As we age, our likelihood of encountering health issues tends to increase, and hearing problems are no exception. Hearing aids are common among seniors, and the costs associated with them can be quite substantial. Unfortunately, many older Americans are shocked to learn that Medicare does not, in fact, offer hearing aid coverage. If you're enrolled in traditional Medicare and find that you need a hearing aid, it'll be on you to pay for it. Thankfully, there are certain options you can explore to make the cost of hearing aids more manageable.

Medicare: Not a perfect system

Though countless seniors rely on Medicare for health coverage in retirement, the program's scope of coverage is somewhat limited. In addition to not paying for hearing aids, Medicare also doesn't cover common services like vision and dental care, leaving seniors on the hook for what could be some pretty sizable costs.

Man getting fitted for hearing aid

IMAGE SOURCE: GETTY IMAGES.

Medicare is particularly stingy when it comes to all things hearing-related. Not only won't it cover hearing aids, but it also won't pay for hearing exams to determine whether enrollees need them. The problem, of course, is that hearing services can be rather pricey. The average cost of a digital hearing aid and its associated fittings ranges from $1,500 all the way up to $5,000, according to the National Institutes of Health.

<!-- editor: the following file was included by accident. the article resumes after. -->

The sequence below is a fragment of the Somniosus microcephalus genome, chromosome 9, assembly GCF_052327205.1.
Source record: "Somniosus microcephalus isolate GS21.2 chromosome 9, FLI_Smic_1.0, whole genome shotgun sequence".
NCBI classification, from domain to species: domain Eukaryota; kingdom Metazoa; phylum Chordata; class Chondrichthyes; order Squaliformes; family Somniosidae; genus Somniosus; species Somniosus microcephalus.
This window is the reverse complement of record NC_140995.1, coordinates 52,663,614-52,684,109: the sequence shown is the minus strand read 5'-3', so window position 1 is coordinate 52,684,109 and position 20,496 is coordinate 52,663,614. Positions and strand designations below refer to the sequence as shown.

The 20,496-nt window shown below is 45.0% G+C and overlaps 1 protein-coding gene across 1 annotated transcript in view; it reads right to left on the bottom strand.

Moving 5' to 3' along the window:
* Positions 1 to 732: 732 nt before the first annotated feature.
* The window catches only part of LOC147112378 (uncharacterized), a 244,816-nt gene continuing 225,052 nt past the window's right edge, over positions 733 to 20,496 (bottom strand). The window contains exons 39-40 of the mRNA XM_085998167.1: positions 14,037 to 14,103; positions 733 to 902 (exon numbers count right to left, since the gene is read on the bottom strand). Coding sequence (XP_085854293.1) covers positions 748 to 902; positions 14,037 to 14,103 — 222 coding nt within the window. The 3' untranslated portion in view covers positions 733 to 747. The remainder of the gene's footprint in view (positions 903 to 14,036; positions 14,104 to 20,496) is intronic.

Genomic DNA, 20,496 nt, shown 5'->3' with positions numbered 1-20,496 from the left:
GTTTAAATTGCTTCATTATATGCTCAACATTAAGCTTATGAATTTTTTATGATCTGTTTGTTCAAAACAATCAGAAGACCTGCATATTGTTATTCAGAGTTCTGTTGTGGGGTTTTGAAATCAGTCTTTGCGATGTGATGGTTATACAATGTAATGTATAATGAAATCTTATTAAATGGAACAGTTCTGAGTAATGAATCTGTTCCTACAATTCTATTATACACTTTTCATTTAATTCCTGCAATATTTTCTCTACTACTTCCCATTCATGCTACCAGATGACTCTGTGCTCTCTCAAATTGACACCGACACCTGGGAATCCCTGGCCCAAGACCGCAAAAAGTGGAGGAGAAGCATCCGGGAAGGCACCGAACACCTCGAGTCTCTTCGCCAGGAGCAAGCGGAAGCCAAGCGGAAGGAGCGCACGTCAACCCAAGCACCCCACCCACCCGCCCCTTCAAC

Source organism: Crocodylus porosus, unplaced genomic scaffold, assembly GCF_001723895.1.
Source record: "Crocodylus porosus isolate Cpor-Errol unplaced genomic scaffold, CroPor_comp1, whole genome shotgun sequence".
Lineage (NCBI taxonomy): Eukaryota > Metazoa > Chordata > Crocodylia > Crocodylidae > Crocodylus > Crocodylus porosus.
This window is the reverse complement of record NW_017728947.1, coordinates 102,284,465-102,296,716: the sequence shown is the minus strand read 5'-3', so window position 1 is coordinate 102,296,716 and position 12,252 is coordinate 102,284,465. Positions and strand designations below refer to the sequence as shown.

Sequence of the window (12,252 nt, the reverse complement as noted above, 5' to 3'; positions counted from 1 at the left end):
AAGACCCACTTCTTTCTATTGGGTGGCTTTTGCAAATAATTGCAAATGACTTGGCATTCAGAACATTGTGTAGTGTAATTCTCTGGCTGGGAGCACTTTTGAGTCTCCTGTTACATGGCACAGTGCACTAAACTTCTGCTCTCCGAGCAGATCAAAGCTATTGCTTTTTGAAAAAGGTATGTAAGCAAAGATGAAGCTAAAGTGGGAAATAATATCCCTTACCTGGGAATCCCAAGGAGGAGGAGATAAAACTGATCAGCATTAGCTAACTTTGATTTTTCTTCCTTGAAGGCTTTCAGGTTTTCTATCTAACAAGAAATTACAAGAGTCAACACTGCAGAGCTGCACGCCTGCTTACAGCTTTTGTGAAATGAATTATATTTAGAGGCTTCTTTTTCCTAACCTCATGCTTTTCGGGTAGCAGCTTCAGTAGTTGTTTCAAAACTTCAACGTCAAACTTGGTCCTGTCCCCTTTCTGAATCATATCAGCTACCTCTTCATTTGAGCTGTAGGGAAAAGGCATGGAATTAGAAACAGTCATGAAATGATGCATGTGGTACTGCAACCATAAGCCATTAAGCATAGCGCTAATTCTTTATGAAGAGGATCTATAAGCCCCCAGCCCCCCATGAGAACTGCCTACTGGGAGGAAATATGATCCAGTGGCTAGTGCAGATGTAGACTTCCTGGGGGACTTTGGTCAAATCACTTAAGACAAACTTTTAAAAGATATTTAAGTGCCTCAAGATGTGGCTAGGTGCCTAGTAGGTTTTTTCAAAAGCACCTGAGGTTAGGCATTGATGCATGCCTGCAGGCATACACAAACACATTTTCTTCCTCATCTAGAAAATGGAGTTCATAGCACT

There are certain instances in which Medicare will provide some hearing coverage. If your doctor orders a diagnostic hearing and balance exam to see if you need medical treatment for a particular condition, then Part B will typically cover its cost. But you'll still be on the hook for 20% of what those services cost, plus any applicable deductible. (Note that this is a function of how Part B works, and isn't necessarily unique to hearing services alone.)

Affording hearing services as a senior

If you're concerned about swinging the cost of a hearing aid and its associated diagnostics and fittings, you're not alone. But don't assume you'll fall back on a Medigap plan. Also known as Medicare Supplement Insurance, Medigap's purpose is to fill in coverage gaps when original Medicare falls short. Unfortunately, Medigap won't cover services like hearing aids, dental care, or vision care.

But don't despair -- there's still a way to get your hearing aids covered in retirement, and it's to enroll in Medicare Advantage. Most Medicare Advantage plans coverage hearing services in addition to dental and vision, and in some cases, you might actually pay less for an Advantage plan than you would for traditional Medicare.

Now the only catch is that you'll typically need to use an audiologist within your plan's network if you want your hearing services covered under Medicare Advantage, but that's often how standard health insurance works as well. Furthermore, you may be subject to a copayment for your hearing aid or services, as well as an annual limit on what your Advantage plan will pay toward your hearing aid or services. But again, anyone who's ever had health insurance should be more than familiar with these parameters.

If you're worried about paying for hearing aids in retirement, you should explore your options for an Advantage plan and see if that route makes financial sense. Furthermore, it pays to read up on Medicare and learn about the services it will and won't cover. This way, you can take steps to plan and save accordingly.

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